Start your day with a city tour. You’ll be able to admire the vast Al Fateh Grand Mosque, built from Italian marble and Indian carved wood, and peel back 6,000 years of history at Bahrain National Museum. In the old city of Muharraq you can tour the House of Sheikh Isa Bin Ali, a royal palace with traditional wind towers. Browse for enamel paintings or wooden sculptures at Bab-al Bahrain souq, then head into the desert to see the legendary Tree of Life, a 400-year-old lone mesquite tree.
In the heat of the day, cool off with a traditional pearl-diving tour to the Al Dar Islands, which includes a free diving session. Lovers of Formula One can visit the Bahrain International Circuit, venue of the Bahrain Grand Prix, for an exclusive behind-the-scenes tour and the chance to test their skills with a thrilling drive in a sports car on the famous track. As the sun sets, take a calmer trip over the King Fahd Causeway, a 24km-long, high-tech masterpiece linking Bahrain to Saudi Arabia.
Recharge your batteries over dinner at the hotel, perhaps an expertly cooked filet mignon at Legendz Steakhouse or sautéed sea bass at Medzo Italian, or ask the concierge about the best places to try regional cuisine. When you're ready to discover Bahrain's lively side, head to Adliya, a buzzing, cosmopolitan neighbourhood where you can head up to a rooftop bar to take in the city’s skyscraper-studded panorama in the evening breeze, or catch some live jazz in a cool lounge bar.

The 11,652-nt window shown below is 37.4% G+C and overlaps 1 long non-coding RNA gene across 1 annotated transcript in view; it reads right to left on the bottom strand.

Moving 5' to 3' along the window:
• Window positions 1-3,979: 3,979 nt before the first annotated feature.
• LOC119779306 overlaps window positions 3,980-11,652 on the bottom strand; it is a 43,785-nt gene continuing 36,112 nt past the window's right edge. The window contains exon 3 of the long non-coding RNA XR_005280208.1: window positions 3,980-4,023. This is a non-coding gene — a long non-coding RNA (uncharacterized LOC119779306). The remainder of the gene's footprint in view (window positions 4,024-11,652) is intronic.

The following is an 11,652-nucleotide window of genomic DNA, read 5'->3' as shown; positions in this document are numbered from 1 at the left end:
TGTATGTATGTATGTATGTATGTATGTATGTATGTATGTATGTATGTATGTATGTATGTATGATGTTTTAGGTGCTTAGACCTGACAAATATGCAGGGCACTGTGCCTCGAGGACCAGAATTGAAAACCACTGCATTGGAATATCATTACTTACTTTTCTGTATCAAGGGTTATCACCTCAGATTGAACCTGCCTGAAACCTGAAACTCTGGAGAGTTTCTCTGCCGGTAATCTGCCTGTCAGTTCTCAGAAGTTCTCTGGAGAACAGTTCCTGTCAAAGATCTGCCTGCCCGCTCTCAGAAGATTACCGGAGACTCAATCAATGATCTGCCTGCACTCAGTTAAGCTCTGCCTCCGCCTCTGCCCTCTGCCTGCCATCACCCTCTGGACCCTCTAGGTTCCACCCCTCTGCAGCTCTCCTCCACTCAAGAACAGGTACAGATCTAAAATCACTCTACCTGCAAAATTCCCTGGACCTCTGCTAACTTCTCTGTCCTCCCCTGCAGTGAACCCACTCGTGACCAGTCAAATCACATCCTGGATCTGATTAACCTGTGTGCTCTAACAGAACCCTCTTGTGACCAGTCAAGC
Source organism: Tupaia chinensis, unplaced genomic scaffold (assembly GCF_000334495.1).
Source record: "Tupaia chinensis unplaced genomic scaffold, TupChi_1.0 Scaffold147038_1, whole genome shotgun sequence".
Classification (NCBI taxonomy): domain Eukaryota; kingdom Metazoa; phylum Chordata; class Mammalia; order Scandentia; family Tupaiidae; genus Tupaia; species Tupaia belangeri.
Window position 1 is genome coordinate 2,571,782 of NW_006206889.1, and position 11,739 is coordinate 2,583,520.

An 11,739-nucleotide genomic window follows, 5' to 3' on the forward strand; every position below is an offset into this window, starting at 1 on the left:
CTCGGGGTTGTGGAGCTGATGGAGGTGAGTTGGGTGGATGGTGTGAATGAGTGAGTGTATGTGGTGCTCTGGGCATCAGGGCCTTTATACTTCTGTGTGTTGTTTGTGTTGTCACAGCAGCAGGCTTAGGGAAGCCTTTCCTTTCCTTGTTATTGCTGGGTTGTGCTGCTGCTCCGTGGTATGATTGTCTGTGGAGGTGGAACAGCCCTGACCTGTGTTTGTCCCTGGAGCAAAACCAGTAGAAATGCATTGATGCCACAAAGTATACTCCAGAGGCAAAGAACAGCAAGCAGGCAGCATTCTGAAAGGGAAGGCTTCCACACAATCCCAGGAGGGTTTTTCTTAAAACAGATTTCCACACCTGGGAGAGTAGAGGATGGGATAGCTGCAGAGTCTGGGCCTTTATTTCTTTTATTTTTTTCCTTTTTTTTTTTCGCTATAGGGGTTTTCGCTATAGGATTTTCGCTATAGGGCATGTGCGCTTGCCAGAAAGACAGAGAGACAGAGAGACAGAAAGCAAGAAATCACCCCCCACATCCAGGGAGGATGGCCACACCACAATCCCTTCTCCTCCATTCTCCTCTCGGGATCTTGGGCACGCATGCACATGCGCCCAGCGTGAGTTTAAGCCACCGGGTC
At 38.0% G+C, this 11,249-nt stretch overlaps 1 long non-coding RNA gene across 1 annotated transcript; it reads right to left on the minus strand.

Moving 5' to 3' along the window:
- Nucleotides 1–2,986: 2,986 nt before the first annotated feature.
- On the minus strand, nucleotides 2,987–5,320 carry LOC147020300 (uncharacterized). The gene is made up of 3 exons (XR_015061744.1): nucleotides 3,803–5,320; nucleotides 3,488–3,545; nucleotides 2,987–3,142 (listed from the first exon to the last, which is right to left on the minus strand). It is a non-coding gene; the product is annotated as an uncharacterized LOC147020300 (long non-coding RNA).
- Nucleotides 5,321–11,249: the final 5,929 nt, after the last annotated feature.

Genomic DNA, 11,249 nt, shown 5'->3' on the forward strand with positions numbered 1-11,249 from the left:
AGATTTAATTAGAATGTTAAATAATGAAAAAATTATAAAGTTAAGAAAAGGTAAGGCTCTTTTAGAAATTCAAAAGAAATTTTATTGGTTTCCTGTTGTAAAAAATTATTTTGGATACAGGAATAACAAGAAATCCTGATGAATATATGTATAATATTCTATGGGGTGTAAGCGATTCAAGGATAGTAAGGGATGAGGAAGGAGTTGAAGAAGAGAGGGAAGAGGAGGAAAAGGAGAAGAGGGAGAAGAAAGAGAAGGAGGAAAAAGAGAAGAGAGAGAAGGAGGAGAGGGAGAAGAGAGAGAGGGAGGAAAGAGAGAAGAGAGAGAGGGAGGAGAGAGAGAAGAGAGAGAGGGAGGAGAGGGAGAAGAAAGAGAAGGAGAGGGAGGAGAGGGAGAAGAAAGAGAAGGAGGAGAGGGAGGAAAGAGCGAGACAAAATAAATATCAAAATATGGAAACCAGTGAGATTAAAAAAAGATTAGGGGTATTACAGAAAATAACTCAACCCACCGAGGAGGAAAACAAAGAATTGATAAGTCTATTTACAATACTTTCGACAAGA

The nation of Bahrain is an archipelago of 40 natural islands in the Persian Gulf, plus even more that are man-made. Some are rocky, remote and unpopulated, but most can be accessed by boat or causeway. The largest is Bahrain island, including the capital, Manama, where most of the population lives.
Although Bahrain is a relatively modern nation, gaining independence from Britain in 1971, it has an ancient history. It's thought to be the site of the kingdom of Dilmun from around 4,000 BC, and was part of the Persian Empire. Excavations in the 1950s revealed temples from the third millennium BC.
Bahrain International circuit
In 2004, Bahrain became the first motor-racing track in the Middle East to stage the prestigious Formula One Grand Prix. Since then it has been a regular fixture on the F1 calendar, attracting many thousands of fans to the island in March or April for what is now a dramatic, floodlit night race.
The Al Fateh Grand Mosque is one of the largest mosques in the world, encompassing 6,500 square meters and having the capacity to accommodate over 7,000 worshippers at a time. Conservative attire is required upon your visit. Abaya (traditional dress for womens) will be provided for female and non-Muslim visitors.